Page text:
In a new study out of Oberlin College, researchers found that "eastern gray squirrels eavesdrop on non-alarm auditory cues as indicators of safety"

By Jen Juneau
September 05, 2019 09:20 AM

We might be able to learn a thing or two from squirrel instincts.

Researchers at Oberlin College — biologist Keith A. Tarvin and two of his students, Marie V. Lilly and Emma C. Lucore — published a study on Wednesday that came about after they observed the behavior of eastern gray squirrels when exposed to hawk sounds versus silence/ambient sounds and “bird chatter.”

Impressively, “Squirrels exposed to the chatter treatment engaged in significantly lower levels of vigilance behavior (i.e., standing, freezing, fleeing, looking up) and the decay in vigilance behaviors was more rapid than in squirrels exposed to the ambient noise treatment” after they had first been exposed to the hawk, a.k.a. predatory sounds.

“These findings suggest that eastern gray squirrels eavesdrop on non-alarm auditory cues as indicators of safety and adjust their vigilance level in accordance with the vigilance level of other species that share the same predators,” the study continued.

Matt Cardy / Stringer

Lilly — who helped design the study alongside Lucore — spoke to both The New York Times and NPR about the practical parts of the experiment, which saw her bicycling around Oberlin, Ohio, in January, looking for squirrels in the freezing weather.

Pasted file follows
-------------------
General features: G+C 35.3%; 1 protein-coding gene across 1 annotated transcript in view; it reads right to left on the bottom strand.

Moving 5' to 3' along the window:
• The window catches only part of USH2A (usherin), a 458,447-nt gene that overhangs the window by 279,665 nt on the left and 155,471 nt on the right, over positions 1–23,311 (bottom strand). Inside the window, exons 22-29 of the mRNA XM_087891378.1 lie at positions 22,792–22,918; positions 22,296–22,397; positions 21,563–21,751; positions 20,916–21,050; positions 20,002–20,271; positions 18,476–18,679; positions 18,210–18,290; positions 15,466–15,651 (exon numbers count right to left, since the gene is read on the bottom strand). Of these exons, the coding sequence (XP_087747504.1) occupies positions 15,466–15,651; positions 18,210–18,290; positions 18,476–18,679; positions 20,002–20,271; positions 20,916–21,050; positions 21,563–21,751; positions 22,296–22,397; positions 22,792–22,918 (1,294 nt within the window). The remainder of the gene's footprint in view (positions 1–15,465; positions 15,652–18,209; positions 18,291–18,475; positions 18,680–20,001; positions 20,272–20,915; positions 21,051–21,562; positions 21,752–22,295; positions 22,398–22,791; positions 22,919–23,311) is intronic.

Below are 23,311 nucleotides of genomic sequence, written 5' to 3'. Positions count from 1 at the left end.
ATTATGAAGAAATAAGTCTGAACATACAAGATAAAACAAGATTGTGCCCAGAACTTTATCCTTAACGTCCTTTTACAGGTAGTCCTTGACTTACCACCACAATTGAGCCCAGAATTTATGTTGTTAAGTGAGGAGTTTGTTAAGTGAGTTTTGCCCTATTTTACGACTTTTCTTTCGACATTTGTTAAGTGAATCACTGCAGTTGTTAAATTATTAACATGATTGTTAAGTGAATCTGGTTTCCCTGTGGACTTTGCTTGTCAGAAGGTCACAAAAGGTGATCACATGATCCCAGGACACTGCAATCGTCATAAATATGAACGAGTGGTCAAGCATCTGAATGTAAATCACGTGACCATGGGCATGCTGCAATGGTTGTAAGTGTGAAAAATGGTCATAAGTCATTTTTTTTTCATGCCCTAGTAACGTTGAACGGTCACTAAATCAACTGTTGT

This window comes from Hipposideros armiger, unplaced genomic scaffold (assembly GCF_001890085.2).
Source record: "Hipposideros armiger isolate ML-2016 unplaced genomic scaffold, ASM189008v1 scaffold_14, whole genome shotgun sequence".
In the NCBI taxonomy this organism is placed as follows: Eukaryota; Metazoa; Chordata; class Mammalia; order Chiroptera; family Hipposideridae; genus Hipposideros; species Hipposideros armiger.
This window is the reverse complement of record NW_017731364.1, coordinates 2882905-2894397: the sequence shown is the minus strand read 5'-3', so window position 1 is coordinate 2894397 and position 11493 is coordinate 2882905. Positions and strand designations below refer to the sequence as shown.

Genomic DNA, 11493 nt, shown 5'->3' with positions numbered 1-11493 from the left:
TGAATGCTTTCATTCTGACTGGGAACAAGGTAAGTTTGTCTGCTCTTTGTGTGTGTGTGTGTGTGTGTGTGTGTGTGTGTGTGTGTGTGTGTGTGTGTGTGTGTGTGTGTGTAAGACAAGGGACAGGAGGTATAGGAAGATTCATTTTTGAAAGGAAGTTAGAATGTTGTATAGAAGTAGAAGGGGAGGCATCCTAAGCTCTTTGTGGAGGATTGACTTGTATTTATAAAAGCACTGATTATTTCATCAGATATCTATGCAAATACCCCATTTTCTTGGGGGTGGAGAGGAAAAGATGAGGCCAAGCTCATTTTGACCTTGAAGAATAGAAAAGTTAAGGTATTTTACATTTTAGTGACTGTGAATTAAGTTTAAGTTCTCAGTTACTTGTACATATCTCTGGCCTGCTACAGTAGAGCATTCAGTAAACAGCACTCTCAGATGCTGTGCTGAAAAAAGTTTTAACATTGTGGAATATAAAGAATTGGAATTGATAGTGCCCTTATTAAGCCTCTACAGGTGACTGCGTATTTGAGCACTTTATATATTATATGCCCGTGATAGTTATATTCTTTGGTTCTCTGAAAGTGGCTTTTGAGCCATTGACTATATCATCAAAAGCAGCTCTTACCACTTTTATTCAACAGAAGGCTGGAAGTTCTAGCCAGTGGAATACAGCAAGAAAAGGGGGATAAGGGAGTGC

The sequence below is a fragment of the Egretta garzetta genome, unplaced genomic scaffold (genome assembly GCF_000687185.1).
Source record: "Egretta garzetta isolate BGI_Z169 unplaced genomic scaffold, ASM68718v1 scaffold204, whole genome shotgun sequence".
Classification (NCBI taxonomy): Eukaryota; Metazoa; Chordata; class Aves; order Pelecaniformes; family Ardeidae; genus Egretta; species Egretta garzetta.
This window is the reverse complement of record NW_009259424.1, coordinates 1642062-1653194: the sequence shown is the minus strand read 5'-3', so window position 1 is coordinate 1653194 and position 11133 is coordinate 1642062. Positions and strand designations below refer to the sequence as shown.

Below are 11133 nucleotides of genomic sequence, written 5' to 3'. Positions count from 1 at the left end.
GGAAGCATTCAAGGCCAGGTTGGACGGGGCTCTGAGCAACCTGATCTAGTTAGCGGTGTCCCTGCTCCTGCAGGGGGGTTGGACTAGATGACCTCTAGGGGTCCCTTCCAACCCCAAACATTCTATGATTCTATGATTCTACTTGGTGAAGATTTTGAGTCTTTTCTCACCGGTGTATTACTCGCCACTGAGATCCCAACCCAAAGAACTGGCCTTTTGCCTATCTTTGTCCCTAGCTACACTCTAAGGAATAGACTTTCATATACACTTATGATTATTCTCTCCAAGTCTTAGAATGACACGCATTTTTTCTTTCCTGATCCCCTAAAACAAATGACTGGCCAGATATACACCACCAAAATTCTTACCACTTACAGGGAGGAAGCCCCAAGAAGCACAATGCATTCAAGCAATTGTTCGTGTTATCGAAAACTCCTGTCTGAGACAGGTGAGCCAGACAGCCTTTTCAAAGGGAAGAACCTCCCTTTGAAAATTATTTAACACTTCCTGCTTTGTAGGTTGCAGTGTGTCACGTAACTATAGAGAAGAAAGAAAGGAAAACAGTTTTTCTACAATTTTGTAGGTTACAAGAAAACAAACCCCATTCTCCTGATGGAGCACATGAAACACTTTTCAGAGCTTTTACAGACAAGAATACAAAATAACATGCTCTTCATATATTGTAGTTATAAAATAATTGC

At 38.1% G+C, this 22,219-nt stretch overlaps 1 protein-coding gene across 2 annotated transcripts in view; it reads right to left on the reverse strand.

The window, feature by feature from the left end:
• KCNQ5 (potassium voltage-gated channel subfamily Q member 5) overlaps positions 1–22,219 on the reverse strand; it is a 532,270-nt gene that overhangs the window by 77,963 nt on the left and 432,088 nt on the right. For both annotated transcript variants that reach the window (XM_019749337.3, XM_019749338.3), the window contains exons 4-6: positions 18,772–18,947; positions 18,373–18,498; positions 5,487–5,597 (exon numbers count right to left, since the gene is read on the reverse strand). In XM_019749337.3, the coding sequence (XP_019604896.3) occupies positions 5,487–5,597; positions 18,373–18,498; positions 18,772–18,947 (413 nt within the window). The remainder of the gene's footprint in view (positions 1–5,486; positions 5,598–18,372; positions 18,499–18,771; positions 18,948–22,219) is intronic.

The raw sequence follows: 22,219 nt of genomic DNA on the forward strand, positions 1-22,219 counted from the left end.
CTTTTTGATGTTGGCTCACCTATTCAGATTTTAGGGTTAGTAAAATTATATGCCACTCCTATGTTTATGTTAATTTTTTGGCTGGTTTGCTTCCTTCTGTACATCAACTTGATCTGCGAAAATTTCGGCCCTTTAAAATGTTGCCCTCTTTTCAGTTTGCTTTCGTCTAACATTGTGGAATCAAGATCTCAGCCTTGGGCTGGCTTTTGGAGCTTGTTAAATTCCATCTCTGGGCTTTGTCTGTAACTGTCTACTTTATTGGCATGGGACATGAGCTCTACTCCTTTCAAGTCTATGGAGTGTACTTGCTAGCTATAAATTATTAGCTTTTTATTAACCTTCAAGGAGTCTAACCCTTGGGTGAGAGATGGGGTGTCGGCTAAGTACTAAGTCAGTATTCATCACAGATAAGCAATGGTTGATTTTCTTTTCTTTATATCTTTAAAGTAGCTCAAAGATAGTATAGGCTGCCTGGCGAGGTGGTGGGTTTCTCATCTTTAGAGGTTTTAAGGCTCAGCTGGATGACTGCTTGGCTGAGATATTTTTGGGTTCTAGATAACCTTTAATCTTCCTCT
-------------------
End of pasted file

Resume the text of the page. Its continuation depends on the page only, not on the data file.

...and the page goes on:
“It definitely did look very ridiculous,” she told NPR, explaining that she brought the audio equipment along with her inside of emptied cat-litter containers. “I put those on my bicycle, and basically rode around town looking for squirrels.”

Lilly observed from her hiding places — often behind bushes — how long a squirrel exposed to each audio sample — hawk cry, silence or bird chatter — would engage in behavior that suggested “vigilance” (e.g., freezing, running away) versus a more relaxed nature (e.g., foraging, resting).

“In the field, I couldn’t tell if their vigilance level was going down or not because I was just recording their raw behavior,” she told NPR.

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But once the team analyzed the data (which Lilly gathered on an app created by a friend in computer science, NPR reported), it was clear that the critters relaxed more quickly when exposed to the bird chatter, “suggesting squirrels use information contained in bird chatter as a cue of safety,” the study reads.

Speaking with The Guardian, U.K.-based evolutionary ecologist Dr. Jakob Bro-Jorgensen (who was not involved in the research) noted that the study “calls attention to how animals can gather information from their environment by using cues that may at first glance seem irrelevant.”

“And it makes you wonder how the more and more pervasive impact of human activities on natural soundscapes may compromise survival of wildlife in ways we haven’t thought of,” he added.

Despite the study’s illuminating properties in regards to squirrel behavior, in her interview with the Times, Lilly also recognized that they “can’t know the impact of the sounds that we’re creating unless we know more about the sound information that’s part of the ecosystem.”